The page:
You are here

Keyword: restoration

New research provides scientific framework for conserving iconic sagebrush landscapes

FS News Posted on: April 15, 2019
An unprecedented conservation effort is underway across 11 Western states to address threats to sagebrush ecosystems and the many species that depend on them. Today, the Department of Agriculture and the Department of Interior released the Science Framework for Conservation and Restoration of the Sagebrush Biome (Part 2). The Science Framework provides a transparent, ecologically responsible approach for making policy and management decisions for sagebrush landscapes.

Science framework for conservation and restoration of the sagebrush biome: Linking the Department of the Interior’s Integrated Rangeland Fire Management Strategy to long-term strategic conservation actions. Part 2. Management applications

Publications Posted on: April 12, 2019
The Science Framework is intended to link the Department of the Interior’s Integrated Rangeland Fire Management Strategy with long-term strategic conservation and restoration actions in the sagebrush biome. The focus is on sagebrush (Artemisia spp.) ecosystems and sagebrush dependent species with an emphasis on Greater sage-grouse (Centrocercus urophasianus).

Mortality and flowering of Great Basin perennial forbs after experimental burning: Implications for wild bees

Publications Posted on: April 09, 2019
The fates of native bee communities in the Great Basin sagebrush steppe are linked with the susceptibilities of their floral hosts to increasingly frequent wildfires. Postfire survival and subsequent flowering of six prevalent perennial wildflowers representing five families were quantified across a range of realistic fire severities created using a calibrated propane burn barrel.

Contrasting climate niches among co-occurring subdominant forbs of the sagebrush steppe

Publications Posted on: April 05, 2019
Aim: Abiotic conditions are key components that determine the distribution of species. However, co-occurring species can respond differently to the same factors, and determining which climate components are most predictive of geographic distributions is important for understanding community response to climate change.

Identifying old trees to inform ecological restoration in montane forests of the central Rocky Mountains, USA

Publications Posted on: April 05, 2019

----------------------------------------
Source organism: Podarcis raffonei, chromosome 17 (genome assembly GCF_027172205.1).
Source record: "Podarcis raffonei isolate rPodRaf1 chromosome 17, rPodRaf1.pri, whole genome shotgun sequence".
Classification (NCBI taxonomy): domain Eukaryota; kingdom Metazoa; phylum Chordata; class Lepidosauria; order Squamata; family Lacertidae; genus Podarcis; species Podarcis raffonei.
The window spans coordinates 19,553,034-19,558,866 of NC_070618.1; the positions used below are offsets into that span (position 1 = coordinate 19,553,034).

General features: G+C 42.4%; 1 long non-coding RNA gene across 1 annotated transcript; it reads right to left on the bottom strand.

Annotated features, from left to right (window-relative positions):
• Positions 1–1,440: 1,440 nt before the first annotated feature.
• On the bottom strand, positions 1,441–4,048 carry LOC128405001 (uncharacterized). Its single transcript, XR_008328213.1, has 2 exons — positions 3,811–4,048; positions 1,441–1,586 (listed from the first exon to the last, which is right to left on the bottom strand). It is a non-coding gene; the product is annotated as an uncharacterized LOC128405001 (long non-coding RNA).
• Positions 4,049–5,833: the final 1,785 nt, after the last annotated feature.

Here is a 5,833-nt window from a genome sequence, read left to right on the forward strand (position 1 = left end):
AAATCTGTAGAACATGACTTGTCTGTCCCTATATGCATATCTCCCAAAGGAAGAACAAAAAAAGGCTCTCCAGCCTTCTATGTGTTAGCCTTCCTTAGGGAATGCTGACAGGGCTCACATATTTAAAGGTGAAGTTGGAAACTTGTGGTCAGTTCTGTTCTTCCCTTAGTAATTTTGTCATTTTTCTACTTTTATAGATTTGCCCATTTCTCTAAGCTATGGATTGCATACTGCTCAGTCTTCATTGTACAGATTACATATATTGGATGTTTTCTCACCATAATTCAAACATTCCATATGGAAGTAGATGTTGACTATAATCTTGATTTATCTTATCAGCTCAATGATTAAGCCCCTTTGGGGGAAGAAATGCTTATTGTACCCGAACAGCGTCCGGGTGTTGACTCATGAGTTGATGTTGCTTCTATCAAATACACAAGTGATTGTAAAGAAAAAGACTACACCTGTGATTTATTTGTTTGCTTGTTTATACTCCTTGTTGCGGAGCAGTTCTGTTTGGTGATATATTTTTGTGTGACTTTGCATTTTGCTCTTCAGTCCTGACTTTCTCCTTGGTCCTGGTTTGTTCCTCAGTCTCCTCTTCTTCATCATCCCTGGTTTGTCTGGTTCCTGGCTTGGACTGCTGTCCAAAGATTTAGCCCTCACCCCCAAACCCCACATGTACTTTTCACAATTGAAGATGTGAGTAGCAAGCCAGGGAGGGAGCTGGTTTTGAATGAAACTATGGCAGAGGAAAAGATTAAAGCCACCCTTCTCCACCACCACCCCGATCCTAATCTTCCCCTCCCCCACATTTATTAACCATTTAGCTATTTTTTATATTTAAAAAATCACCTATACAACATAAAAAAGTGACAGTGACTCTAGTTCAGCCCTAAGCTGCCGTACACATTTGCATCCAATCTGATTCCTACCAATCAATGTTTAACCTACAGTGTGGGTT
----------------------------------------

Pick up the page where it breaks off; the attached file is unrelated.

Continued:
Old trees (defined here as ≥150 years old) can be rare in many forests because of past timber harvest, uncharacteristically severe wildfires, and - increasingly - climate change. Old trees provide unique structural, ecological, scientific, and aesthetic values missing in forests containing only younger trees.

Seedling native species increases resistance to annual grass invasion following prescribed burning of semiarid woodlands

Publications Posted on: March 27, 2019
Exotic grass invasions are often facilitated by disturbances, which provide opportunities for invasion by releasing pulses of resources available to invaders. Where disturbances such as prescribed fire are used as a management tool, there is a pressing need to identify ecosystem attributes associated with susceptibility to disturbance-induced invasion.

Managing wildfire for whitebark pine ecosystem restoration in western North America

Publications Posted on: December 14, 2018
Wildfire in declining whitebark pine forests can be a tool for ecosystem restoration or an ecologically harmful event. This document presents a set of possible wildfire management practices for facilitating the restoration of whitebark pine across its range inWestern North America. These management actions are designed to enhance whitebark pine resilience and health, while also being effective wildfire management measures.

Restoration treatments in a Montana ponderosa pine forest: Effects on soil physical, chemical and biological properties

Documents and Media Posted on: November 30, 2018
Low-elevation ponderosa pine ecosystems of the inland northwestern United States experienced frequent, low-severity fire that promoted open stands dominated by large diameter ponderosa pine (Pinus ponderosa). Fire exclusion has led to increased stand densities, often due to proliferation of less fire-tolerant species and an increased risk of stand-replacing wildfire.Document Type: Other Documents

Terrestrial vertebrates of mesquite bosques in southwestern North America [Chapter 11]

Publications Posted on: November 27, 2018
The major emphasis of this chapter is to address the species richness and population densities of land vertebrates in riparian mesquite bosques (woodlands). We find no single publication that lists vertebrates - amphibians, reptiles, birds, and mammals - of riparian mesquites of the Southwest lowlands. These vertebrates are listed for a few river valleys, such as the Santa Cruz River (Webb et al.

Breeding waterbirds of the Mexican portion of the Colorado River delta [Chapter 10]

Publications Posted on: November 27, 2018
Once a mighty and wild river with abundant wetlands, the section of the Colorado River flowing through Mexico has become a trickle ... whenever it flows. Most of the time since the 1960s, until recently, it did not and was completely dry. This brought tremendous changes in the "original" constitution and biological processes of the region, although they have not been fully investigated.